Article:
Bhutan as an independent nation is little known by the outside world. Sri Lanka as a Buddhist island is rarely known by the Bhutanese.
For the few Bhutanese who traveled and for the few Sri Lankan who by chance came to know about Bhutan, an agreement was reached to allow our children to study medicine in three universities here in Lanka. It was back then, when Bhutan was beginning to face crunches of doctor shortage.
Back then, they sent one or two students here to study. And those few took awfully seven long years to come back and begin to serve as GDMOs in various corners of the Himalayan kingdom.
Bhutan hardly has any trade or economic links with Sri Lanka, except the diplomatic ties as SAARC-sisters though Bhutanese children are taught about many worldly countries in their school curriculum of World Geography. We were required to draw sheets of maps of those countries, including Sri Lanka and submit the assignment. Of course, cleverer students knew the capital of Sri Lanka, formerly known as Ceylon, was Colombo.
I came to know Sri Lanka was a Buddhist state at the 16th SAARC Summit in Thimphu, when the president ended his keynote speech by saying, “may the triple gem bless you.” Only then did I know how oblivious I was about the rich repository of Theravada Buddhism in Sri Lanka, mostly well-preserved intact in its ancient forms.
Not much to the knowledge of many, there have been a number of Bhutanese who have traveled to Sri Lanka and studied Buddhism. The people here are far religious and devoted for every full-moon day of the lunar month, called as a poya, are a public and mercantile holiday. Each poya day is observed by making a visit, wearing white symbolizing purity, to temples, very much the same throughout the island, where they offer flowers to the statues of Lord Buddha. They do not offer money to the altar but do offer oil lamps very much the same as the oil lamps used by the Lhotshampa’s during the diwali festivals. It must have been cultural influence common to practices in South Asia.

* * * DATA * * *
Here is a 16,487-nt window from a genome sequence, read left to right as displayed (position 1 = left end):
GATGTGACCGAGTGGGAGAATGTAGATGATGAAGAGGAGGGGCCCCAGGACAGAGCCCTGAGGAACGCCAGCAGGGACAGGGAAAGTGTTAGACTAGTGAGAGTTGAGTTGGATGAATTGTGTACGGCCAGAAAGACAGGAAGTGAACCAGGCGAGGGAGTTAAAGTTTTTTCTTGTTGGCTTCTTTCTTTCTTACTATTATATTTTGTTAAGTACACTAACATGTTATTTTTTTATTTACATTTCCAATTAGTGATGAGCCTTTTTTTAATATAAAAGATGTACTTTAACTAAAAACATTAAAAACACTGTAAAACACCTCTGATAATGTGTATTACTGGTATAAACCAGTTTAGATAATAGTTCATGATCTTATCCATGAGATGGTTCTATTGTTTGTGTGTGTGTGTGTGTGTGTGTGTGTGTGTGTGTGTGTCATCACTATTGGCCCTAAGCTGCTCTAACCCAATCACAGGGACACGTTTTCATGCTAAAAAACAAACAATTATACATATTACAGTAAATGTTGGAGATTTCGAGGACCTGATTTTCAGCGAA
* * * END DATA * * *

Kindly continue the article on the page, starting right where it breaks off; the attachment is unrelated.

This is only one part of conduct that shows veneration to the Buddhist philosophy in Sri Lanka. And we the Bhutanese on the other hand, are blessed with so many temples and monasteries near and far all across the country. When people here in Sri Lanka ask, “How many temples do you have in Bhutan,” I take pride in saying every mountaintop and every valley has a monastery and a stupa. This is very much a part of our culture that needs its value redeemed and significance upheld.
The temples here often broadcast the hymns and songs loud and wide through speakers much similar the broadcast from nearby mosques, most of them from recorded cassettes for monks can be rarely seen in towns. Known as bikhu, monks reside in temples faraway from town centres and study and learn very much like our gelongs. There is a distinct difference in the uniform they wear. I am not here to lay out the technical differences between these monks but it is always a heartening scene, often frequently seen, where people provide due respect and honour to them. For instance, if you are travelling in a public bus seated in the first two seats behind the driver, and if a monk comes in, you must vacate and offer the seat to the monks. Accordingly, even I and my friend offered the seats to the monks while we were returning after a community visit. Similarly, women never associate or sit beside monks. This may be a form of discrimination against women, some may argue, but for those who understand the Sri Lankan culture, it is a mere form of respect for the monks.